“Well, take the Dread Device. Do you think I had the first idea what a squidhole was when I invented it? Certainly not! I was just messing about! That’s when the very best and very Maddest Science gets done, you know. I thought, Why, this alabaster octopus looks like it wants a nice transmission inside it, and fairly soon I had a thing that obviously had a Use, though what that Use could be was a total mystery. I set it out to cool on the windowsill of Groangyre and what do you know, within a year or two it had punched six holes in the damask of space-time (that’s what it’s made out of, if you didn’t know it, and of course, I’m sure you did) and I had a lovely vacation in Broceliande! Take my Sameness Engine over there.” She pointed to the other end of the room, where a huge silver-green machine squatted. It looked like a printing press had grown claws and teeth. “I haven’t the first notion of what it’s for! That’s not why I made it—I made it for the sheer joy of making something new! It’s getting up to telling me what it wants to do, though, I can just feel it. It’s been giggling a lot at night. I expect sooner or later the Rivet Gun will tell me what it’s good for, and until then I have patience. Patience is always the last ingredient in any spell, the last part in any machine, whatever your original blueprints say.”

  All the while the Fairy Scientist talked, the gun’s pneumatic tube had crept across the floor toward September like a careful snake. It snuffled at her feet, and at the hem of the Watchful Dress.

  “It seems to like you,” Belinda Cabbage said. “If you’re willing to report back in detail, I don’t mind letting you take it for field testing. Sometimes you have to get out in the thick of things to get a really good Use going.”

  September did not know how to answer. She had seen the veterinarian Mr. Walcott’s revolver, when he went out to put down a horse that had broken its knee or couldn’t pass a stone, and her swimming coach had a starting pistol, but that was the beginning and end of her experience with guns. Only it wasn’t really a gun, she supposed, not like Mr. Walcott’s revolver was a gun. She knew a little about rivets from her mother, who made use of them on airplane bodies that had to hold together very tightly. But to be sure, a Rivet Gun and Mr. Walcott’s revolver were in the same family, perhaps even siblings. The Rivet Gun looked solid and powerful to her, and she hadn’t a weapon to protect herself except for her Dress, whose feats she could never predict. Now that Ell and Saturday had abandoned her—and she winced, remembering that—she had to take care of herself somehow. She held out her hand, trembling a little, shy.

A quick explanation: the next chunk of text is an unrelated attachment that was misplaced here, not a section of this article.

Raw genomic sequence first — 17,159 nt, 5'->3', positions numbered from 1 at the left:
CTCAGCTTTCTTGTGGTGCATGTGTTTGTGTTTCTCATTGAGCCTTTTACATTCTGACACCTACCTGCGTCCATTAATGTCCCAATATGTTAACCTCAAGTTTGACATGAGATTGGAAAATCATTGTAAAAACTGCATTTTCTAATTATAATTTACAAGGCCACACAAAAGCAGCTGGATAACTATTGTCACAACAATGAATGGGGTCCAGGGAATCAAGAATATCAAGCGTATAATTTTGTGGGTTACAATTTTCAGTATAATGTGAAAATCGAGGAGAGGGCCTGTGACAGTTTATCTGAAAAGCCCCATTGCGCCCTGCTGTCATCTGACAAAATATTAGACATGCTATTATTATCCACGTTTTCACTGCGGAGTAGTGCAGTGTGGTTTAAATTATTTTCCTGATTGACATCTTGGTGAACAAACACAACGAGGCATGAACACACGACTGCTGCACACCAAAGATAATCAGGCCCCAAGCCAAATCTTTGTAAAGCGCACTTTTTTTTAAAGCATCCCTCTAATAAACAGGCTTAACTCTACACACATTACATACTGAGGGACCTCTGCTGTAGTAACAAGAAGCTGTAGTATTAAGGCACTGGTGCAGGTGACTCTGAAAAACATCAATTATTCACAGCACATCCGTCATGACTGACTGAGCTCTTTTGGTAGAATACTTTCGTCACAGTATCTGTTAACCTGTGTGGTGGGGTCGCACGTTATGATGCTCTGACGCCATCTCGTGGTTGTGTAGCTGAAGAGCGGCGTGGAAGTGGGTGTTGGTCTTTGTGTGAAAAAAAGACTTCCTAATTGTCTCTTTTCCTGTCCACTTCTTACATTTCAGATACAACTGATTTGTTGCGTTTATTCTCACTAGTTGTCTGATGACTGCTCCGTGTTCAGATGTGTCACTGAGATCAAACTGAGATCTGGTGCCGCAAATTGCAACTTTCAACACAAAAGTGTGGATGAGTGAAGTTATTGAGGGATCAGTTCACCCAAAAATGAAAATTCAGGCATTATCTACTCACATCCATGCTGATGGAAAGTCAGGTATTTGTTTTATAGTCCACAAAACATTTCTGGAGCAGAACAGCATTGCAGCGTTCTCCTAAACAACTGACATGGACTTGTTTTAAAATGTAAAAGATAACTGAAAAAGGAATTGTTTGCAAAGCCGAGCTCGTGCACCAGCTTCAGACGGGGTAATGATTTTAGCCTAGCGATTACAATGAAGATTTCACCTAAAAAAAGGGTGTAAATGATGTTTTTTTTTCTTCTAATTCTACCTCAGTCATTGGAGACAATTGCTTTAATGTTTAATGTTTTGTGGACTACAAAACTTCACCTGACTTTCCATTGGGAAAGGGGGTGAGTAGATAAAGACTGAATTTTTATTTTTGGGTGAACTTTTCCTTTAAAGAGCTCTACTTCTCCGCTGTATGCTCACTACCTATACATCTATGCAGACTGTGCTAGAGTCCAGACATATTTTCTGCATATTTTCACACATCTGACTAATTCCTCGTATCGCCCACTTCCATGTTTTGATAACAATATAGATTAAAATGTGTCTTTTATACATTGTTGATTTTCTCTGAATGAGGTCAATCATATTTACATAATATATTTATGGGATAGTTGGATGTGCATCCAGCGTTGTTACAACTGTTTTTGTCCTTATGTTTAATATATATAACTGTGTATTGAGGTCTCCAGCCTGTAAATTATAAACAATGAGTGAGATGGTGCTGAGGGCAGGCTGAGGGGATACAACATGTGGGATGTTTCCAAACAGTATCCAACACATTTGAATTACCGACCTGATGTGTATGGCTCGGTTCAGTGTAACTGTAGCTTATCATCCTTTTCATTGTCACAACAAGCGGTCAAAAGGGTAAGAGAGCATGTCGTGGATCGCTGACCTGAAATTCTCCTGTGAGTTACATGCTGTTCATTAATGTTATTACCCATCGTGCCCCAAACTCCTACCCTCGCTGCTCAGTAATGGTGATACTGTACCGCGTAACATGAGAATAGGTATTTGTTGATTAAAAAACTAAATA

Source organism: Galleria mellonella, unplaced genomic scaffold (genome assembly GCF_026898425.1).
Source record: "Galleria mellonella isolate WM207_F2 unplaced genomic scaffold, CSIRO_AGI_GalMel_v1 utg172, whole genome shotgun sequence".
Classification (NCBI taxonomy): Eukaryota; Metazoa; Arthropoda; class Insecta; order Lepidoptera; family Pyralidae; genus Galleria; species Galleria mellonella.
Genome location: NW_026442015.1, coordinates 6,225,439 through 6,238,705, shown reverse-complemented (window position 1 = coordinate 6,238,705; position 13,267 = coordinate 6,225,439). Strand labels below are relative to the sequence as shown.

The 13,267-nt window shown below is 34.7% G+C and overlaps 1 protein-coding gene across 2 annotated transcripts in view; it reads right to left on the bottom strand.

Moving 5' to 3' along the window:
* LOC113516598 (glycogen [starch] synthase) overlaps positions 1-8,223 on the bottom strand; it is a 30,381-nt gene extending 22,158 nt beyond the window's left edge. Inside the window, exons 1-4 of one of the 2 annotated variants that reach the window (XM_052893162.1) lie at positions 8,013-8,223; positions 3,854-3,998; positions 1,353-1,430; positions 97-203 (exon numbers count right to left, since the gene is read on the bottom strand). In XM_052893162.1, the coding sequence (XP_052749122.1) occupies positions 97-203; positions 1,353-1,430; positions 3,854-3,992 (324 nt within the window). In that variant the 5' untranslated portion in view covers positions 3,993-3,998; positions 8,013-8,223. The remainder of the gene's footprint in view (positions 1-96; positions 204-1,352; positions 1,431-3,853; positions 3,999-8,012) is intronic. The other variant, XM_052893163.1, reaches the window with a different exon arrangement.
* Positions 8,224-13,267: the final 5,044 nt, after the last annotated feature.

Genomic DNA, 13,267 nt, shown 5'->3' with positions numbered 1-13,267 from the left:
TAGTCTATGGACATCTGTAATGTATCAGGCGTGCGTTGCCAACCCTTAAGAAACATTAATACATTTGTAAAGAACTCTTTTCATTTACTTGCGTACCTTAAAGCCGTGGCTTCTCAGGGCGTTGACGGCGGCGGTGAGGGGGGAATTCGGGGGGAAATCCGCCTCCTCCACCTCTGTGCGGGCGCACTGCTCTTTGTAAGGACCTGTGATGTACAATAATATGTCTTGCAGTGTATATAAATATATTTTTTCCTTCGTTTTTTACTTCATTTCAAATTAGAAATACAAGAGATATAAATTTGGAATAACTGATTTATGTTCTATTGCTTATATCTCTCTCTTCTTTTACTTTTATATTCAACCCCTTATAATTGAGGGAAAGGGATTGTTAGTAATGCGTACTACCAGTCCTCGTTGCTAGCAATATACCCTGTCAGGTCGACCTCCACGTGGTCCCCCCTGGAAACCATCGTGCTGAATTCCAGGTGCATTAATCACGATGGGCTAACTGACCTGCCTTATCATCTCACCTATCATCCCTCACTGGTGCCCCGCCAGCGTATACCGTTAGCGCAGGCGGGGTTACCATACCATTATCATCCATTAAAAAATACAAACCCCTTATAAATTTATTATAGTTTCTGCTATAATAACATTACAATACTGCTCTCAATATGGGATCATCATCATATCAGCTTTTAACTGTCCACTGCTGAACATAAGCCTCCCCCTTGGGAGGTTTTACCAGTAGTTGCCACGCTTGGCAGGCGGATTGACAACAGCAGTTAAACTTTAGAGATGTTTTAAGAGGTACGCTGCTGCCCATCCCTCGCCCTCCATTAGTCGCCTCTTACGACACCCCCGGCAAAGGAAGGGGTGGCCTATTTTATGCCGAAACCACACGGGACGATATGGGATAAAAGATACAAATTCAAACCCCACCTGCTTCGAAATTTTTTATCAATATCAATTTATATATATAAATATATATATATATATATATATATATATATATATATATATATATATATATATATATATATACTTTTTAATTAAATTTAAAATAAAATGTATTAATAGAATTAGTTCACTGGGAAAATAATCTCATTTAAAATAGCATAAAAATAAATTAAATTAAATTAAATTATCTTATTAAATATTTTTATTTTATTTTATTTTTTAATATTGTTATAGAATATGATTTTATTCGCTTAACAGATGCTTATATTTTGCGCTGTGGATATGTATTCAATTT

Cabbage tossed the gun up and caught it by the barrel, handing it over grip first. September took it. It felt heavy and good in her hand. The pneumatic tube snaked up to her waist, tucking its loose end in her little bustle.

  “See? You’ll be fast friends in no time. Be sure to keep good and copious notes, time and date stamped, and if at all possible, collect samples of anything it Rivets.” Belinda Cabbage took up a lightning rod and touched each of September’s shoulders with it. “I dub thee September, Temporary Mad Assistant.”

  September holstered the Rivet Gun in a silken pocket that formed helpfully in the hip of her dress, just the right size for it. “Do you know which way I ought to go? To get to the bottom of the world, I mean. Where Prince Myrrh sleeps.”

  Belinda Cabbage cocked her eyebrow skeptically at September. She turned to the Narrative Barometer and cracked open its glass bell. The Fairy flicked one of the hands to MUSICAL THRONES.

  “There’s usually a door of some sort,” she shrugged. “I’m sure there’s one lying around.” Cabbage put both hands against a pile of machinery on her left-hand workbench and shoved it to the back wall of her shop. In the rough wood of the bench gleamed a safe-door. She spun the combination and hauled it open.

  “Copious. Notes,” she said in a tone that no one,
even in their wrong mind, would argue with.

  September took Cabbage’s hand and climbed up onto the bench. “One last thing,” she said. “I wonder if…being a leader of the Scientifick community, I wonder if you ever knew a…a highly puissant Scientiste, who wore the biggest pair of spectacles ever built, and lived with a lady-Wyvern, and had a wonderful Library?”

  Cabbage put on her own pair of spectacles, square industrial nickel-rimmed goggles. “Of course,” she said. “That’s my father you’re talking about.”